Boards often ask us how to best fund a project that becomes necessary due to unexpected events. This could be a significant leak or structural issue with the swimming pool or a roofing inspection report which states that replacement is needed well before the time planned in the reserve study. For purposes of this article assume that the board has determined that the need for “the fix” is too urgent to wait for fund raising through a significant increase in the regular assessment.The advantages in borrowing are as follows: (1) no owner wants a surprise special assessment notice (2) interest rates are as low as they have been in years, (3) it keeps the regular assessments from going up which could make the association’s assessments uncompetitive in the marketplace and (4) it avoids a special assessment which is unpopular with owners and home loan lenders.  The bank at which your association maintains accounts should be very friendly concerning a loan when it can be secured by an assignment of income from assessments if they feel they need some level of security.  If your bank is not amenable to a loan of a reasonable and manageable size you may need to go shopping for another bank.  The only disadvantages in borrowing is that you will pay interest on the loan and there are costs involved in originating the loan.  Be sure that the length of the loan will be adequate to avoid a significant increase in the regular assessment which could impact your delinquency rate.

The advantages of the special assessment are: (1) it avoids the cost of borrowing which will usually have a direct impact on each owner because an increase in the regular assessment is necessary to help repay the loan and (2) it saves time in acquiring the funds compared to the process of obtaining a loan and (3) there is no increase in the regular assessment which could have a negative effect on the marketability of homes.  The disadvantages are: (1) with respect to condominiums there is a limit on the size of an assessment imposed by home loan lenders and the FHA, (2) depending on the amount it could require some owners to borrow in order to pay the assessment.  Special assessments are sometimes payable in a lump sum but also payment plans are often employed.  There are ways to minimize the impact of the special assessment by providing for a payment plan if a lump sum payment is not possible for some homeowners – that plan could involve some interest payment as an incentive to pay more quickly.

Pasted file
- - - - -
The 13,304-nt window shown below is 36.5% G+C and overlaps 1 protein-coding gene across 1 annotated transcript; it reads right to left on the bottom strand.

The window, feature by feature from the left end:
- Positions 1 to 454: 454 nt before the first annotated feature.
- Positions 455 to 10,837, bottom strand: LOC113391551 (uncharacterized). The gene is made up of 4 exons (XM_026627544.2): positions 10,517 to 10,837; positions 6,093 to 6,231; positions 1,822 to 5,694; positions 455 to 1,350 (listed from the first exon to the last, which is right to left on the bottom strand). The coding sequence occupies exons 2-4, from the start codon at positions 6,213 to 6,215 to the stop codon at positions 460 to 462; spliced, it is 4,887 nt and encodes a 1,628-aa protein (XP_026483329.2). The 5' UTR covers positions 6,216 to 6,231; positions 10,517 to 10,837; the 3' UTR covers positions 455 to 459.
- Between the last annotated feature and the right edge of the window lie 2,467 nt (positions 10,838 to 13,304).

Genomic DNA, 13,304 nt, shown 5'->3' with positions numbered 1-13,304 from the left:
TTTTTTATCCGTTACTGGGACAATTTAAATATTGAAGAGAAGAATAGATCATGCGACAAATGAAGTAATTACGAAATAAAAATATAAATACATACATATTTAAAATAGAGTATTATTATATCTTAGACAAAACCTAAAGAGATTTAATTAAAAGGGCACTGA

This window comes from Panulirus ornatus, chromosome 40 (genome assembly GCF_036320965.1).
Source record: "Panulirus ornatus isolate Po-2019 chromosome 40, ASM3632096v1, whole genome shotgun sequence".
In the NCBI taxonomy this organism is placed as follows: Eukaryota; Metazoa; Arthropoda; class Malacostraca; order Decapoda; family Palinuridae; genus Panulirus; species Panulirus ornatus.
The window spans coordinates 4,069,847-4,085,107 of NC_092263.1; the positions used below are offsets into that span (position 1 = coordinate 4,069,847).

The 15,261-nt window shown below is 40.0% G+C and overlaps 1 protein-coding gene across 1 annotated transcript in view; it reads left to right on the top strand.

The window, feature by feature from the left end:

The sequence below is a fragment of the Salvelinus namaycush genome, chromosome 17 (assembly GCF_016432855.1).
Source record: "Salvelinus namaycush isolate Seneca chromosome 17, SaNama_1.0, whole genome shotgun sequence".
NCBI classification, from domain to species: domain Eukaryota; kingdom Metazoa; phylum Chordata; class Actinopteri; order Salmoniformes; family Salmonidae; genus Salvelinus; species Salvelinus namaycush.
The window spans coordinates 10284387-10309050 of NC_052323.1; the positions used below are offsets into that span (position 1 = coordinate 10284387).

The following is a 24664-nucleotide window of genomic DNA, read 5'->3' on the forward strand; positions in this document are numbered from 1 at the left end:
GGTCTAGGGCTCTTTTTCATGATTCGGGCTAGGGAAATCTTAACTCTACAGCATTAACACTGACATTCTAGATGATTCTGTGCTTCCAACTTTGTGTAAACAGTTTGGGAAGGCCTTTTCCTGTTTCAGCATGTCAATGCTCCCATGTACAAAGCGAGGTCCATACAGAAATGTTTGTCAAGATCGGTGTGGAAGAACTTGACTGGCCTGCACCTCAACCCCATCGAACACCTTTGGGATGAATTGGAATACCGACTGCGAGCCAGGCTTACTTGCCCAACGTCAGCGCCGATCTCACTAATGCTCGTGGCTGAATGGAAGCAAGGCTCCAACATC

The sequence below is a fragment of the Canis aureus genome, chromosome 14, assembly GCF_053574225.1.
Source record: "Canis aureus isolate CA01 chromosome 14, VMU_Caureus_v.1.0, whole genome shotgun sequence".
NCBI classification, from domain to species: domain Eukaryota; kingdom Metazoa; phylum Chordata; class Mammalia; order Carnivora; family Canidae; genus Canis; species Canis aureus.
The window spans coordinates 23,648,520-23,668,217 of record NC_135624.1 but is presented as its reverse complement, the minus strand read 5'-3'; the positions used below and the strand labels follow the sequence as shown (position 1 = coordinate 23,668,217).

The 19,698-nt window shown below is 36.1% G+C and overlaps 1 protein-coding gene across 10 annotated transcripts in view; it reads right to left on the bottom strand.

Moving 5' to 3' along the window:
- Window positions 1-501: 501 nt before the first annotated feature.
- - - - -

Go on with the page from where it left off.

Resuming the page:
Depending on the project cost the board should also consider combining these two fund raising methods by borrowing part of the funds and imposing a special assessment for the rest of the needed funds.  We have considerable experience helping associations analyze the best course of action and locating the source of funding. The first step is to review your documents to determine the boards authority to borrow and/or special assess.  There are also statutory provisions that affect special assessments. The type of documents required for commercial loans are unique for association borrowing.  We also regularly prepare the necessary documents for boards that decide on the special assessment option.  Some governing documents contain a requirement for a vote of the members.  Please let us know if we can be of assistance when you have to face an unexpected expenditure.  As they say, we’ve been down this road before.

The Community Associations Law Team